Following high school, Hogan played lacrosse at Penn State
He played for the Buffalo Bills before joining the Patriots in March
Chris Hogan is the latest in a long line of wide receivers who have reaped the benefits of catching passes from NFL legend Tom Brady.
In the AFC Championship Game, the 28-year-old from Wyckoff, New Jersey, set a Patriots playoff record with 180 receiving yards and he caught two touchdown passes.
“It’ll be something that definitely I’ll remember for the rest of my career, and probably for the rest of my life,” Hogan said. “Someone told me that this was going to be a game that you’ll look back on 30 years from now and you’ll remember exactly what happened.”
What a journey it’s been. Hogan’s path, which now has led him to Sunday’s Super Bowl, is unorthodox. Before he reached the NFL, Hogan spent four years away from football, opting to play college lacrosse at Penn State. He later squeezed in a season at a nontraditional football powerhouse before turning pro.
“It takes a special human being to be able to make that transition,” Patriots wide receiver Matthew Slater said. “Chris is a very gifted athlete. He does a lot of things well and can’t speak enough to his toughness, his physical and mental toughness. I think, here’s a guy who’s pretty much willed himself into being a great NFL receiver after having not played a tremendous amount of college football. I can’t speak to how tough the transition may have been, but I would imagine it wasn’t an easy one.”
This week in Houston, Hogan said he hopes that he has brought attention to the other sport he loves.
“College lacrosse can be pretty brutal at times, so that definitely helped me with the toughness,” Hogan said. “It’s a fast-paced game, so that helped me kind of translate over to the game speed of playing in the NFL. I think just the one-on-one aspect of trying to beat the guy in front of you definitely helped me as being a receiver.”
Brady: ‘I’m glad we got him’
Hogan was a standout player in football and lacrosse at Ramapo High School. And while he was recruited by schools in both sports, it was the latter he chose to pursue, playing as a midfielder on the Penn State lacrosse team.
During his sophomore season in 2008, Hogan’s season lasted just three games because of injury, but there was a silver lining. He was granted a redshirt season, meaning he would have another year of college eligibility. In 2009, his final season, he led the Nittany Lions with 29 goals and received first team All-ECAC honors.
Hogan graduated from Penn State in 2010, and he wanted to give football another shot. He went back to his home state to suit up for Monmouth University, and made the most of his one season. In 11 games, Hogan split time on both sides of the ball. He started eight of them at cornerback and tied for the team lead with three interceptions. He also caught 12 passes for 147 yards and three touchdowns, averaging 12.2 yards per reception.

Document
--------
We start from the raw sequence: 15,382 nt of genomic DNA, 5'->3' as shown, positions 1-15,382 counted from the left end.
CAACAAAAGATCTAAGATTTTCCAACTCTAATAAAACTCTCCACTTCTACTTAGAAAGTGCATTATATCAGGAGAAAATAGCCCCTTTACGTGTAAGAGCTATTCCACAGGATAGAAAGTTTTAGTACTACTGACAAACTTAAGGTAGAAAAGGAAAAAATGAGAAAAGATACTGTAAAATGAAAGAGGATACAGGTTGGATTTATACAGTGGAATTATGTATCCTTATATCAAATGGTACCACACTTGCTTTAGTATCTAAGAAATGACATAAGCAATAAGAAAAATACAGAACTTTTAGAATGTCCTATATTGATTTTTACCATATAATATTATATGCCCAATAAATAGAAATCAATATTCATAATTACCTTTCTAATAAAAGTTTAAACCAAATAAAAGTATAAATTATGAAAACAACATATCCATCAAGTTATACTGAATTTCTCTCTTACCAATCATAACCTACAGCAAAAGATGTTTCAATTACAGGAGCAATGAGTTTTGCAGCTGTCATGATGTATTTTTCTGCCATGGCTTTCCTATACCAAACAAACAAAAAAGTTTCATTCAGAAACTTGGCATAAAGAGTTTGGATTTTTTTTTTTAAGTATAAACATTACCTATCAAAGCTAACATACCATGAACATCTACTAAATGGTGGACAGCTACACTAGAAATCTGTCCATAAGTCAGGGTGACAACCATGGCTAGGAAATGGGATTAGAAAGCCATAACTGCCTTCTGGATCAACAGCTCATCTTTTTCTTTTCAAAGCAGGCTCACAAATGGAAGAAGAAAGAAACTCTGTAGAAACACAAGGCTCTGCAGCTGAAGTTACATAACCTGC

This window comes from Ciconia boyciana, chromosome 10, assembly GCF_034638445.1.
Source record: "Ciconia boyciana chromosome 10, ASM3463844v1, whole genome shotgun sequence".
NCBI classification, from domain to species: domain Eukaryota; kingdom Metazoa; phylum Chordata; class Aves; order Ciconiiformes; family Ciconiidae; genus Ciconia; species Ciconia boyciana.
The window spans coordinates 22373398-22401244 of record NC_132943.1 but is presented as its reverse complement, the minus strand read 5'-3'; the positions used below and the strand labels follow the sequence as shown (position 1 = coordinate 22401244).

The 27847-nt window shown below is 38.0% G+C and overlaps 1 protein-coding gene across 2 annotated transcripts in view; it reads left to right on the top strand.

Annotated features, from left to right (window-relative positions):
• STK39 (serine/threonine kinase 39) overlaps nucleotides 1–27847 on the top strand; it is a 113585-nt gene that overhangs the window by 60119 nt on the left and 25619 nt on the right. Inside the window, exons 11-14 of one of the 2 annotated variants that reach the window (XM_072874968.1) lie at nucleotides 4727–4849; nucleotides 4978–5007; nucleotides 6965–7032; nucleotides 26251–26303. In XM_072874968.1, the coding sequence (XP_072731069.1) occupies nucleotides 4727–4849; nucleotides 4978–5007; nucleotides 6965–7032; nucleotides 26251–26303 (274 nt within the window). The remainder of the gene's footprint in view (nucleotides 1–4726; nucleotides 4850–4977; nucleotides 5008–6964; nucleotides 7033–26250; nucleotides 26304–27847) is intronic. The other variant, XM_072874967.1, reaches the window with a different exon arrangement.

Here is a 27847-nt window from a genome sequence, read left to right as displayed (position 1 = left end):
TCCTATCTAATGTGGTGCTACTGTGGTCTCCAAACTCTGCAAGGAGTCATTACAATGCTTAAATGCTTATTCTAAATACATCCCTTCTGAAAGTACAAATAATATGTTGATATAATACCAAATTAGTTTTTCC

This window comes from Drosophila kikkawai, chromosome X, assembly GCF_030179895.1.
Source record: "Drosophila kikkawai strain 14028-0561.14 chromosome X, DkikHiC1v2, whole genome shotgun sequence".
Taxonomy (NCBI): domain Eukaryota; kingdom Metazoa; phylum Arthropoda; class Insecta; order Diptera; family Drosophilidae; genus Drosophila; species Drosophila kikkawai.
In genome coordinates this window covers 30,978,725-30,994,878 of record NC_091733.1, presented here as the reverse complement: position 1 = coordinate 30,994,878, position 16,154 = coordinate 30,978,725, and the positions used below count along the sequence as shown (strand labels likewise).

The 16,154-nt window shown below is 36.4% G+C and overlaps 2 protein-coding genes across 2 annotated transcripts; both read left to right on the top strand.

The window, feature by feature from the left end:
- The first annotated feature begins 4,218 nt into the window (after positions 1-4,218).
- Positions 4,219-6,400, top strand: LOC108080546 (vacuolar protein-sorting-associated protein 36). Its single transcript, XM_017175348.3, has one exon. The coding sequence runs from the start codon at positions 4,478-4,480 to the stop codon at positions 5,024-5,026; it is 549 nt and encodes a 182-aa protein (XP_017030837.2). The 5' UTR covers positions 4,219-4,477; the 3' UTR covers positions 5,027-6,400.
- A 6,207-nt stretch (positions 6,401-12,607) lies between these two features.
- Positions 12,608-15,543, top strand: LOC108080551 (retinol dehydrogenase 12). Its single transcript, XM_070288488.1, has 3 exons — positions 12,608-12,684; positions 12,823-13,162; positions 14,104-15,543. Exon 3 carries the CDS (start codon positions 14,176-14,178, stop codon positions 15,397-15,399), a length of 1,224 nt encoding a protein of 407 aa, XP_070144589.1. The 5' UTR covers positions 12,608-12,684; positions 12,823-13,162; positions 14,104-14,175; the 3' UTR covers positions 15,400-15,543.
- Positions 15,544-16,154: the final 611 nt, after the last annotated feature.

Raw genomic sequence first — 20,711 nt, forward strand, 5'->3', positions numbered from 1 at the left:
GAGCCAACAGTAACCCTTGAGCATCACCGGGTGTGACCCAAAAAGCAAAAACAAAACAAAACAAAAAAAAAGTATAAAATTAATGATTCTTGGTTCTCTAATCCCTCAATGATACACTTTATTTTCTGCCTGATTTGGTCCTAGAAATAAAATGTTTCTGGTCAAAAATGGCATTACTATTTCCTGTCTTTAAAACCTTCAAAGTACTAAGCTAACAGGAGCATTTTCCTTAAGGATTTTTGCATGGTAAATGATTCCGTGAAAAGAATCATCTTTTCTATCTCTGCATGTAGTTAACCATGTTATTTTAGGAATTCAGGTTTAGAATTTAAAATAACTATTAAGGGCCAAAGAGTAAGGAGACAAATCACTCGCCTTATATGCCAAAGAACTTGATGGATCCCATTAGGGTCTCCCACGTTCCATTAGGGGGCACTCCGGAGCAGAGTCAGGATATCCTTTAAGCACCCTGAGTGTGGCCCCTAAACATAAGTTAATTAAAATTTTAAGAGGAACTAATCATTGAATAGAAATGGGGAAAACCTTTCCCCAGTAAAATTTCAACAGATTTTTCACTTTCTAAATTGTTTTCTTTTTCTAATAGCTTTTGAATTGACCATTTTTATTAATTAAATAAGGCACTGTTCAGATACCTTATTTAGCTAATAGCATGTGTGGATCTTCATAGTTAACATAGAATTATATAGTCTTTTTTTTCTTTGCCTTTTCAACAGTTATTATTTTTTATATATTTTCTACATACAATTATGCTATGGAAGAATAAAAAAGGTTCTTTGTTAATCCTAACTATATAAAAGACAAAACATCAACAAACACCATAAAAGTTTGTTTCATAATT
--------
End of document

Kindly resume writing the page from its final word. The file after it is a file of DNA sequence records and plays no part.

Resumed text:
The next step was trying to make it in the NFL, which looked liked a long shot.
“I didn’t really have a plan B,” Hogan said. “My plan B was work harder and try to make it in the NFL, and that’s what I want to do. I put everything I had into making it in this league, and that’s why I’m here.”
It was a bumpy road. He signed with the San Francisco 49ers as a rookie free agent on July 27, 2011, and was released shortly after, on September 3. The New York Giants signed him to their practice squad on September 13, 2011, but released him 10 days later. He landed on the Miami Dolphins practice squad on December 27, 2011, and was released September 11, 2012.
The breakthrough came later that season, when the Buffalo Bills signed him to their practice squad in November and then signed him to the 53-man roster that December. From 2013 to the end of 2015, Hogan played in every Bills game, catching 10 touchdowns.
The Patriots signed him in March. Immediately, he made an impact on safety Devin McCourty.
“I got to train with him in March, and as soon as I started training with him, I knew this guy was going to be a great receiver for us, he’s going to really produce, and that’s what he’s done,” McCourty said. “He works hard at everything – running routes in the offseason, lifting hard. It’s been great just to be around him and learn from him, and his work ethic is unbelievable, so I’m extremely happy for him.”
Brady took notice as well.
“I obviously followed up because you see a lot of those games, and he was a great player for them,” Brady said. “They can’t keep everybody, but I’m glad we got him.”
Reaching Super Bowl ‘obviously a long shot’
Hogan started 14 games for New England during the regular season, finishing with 680 receiving yards and four touchdowns. He averaged 17.9 yards per reception, tied for first in the NFL.
“He’s been incredible,” Brady said. “I mean, to lead the league in average yards per catch is spectacular. He’s made big plays for us all season, he made big plays in the biggest game of the year for us.”
After the AFC Championship Game, CNN’s Hines Ward asked Hogan if he had ever thought back in his lacrosse days that one day he would reach a Super Bowl.
“No, it definitely didn’t ever cross my mind,” Hogan said. “But you know, once I started this journey, this was obviously a long shot, a goal that I had in mind. When I got here, I just kept working hard and taking advantage of everything.”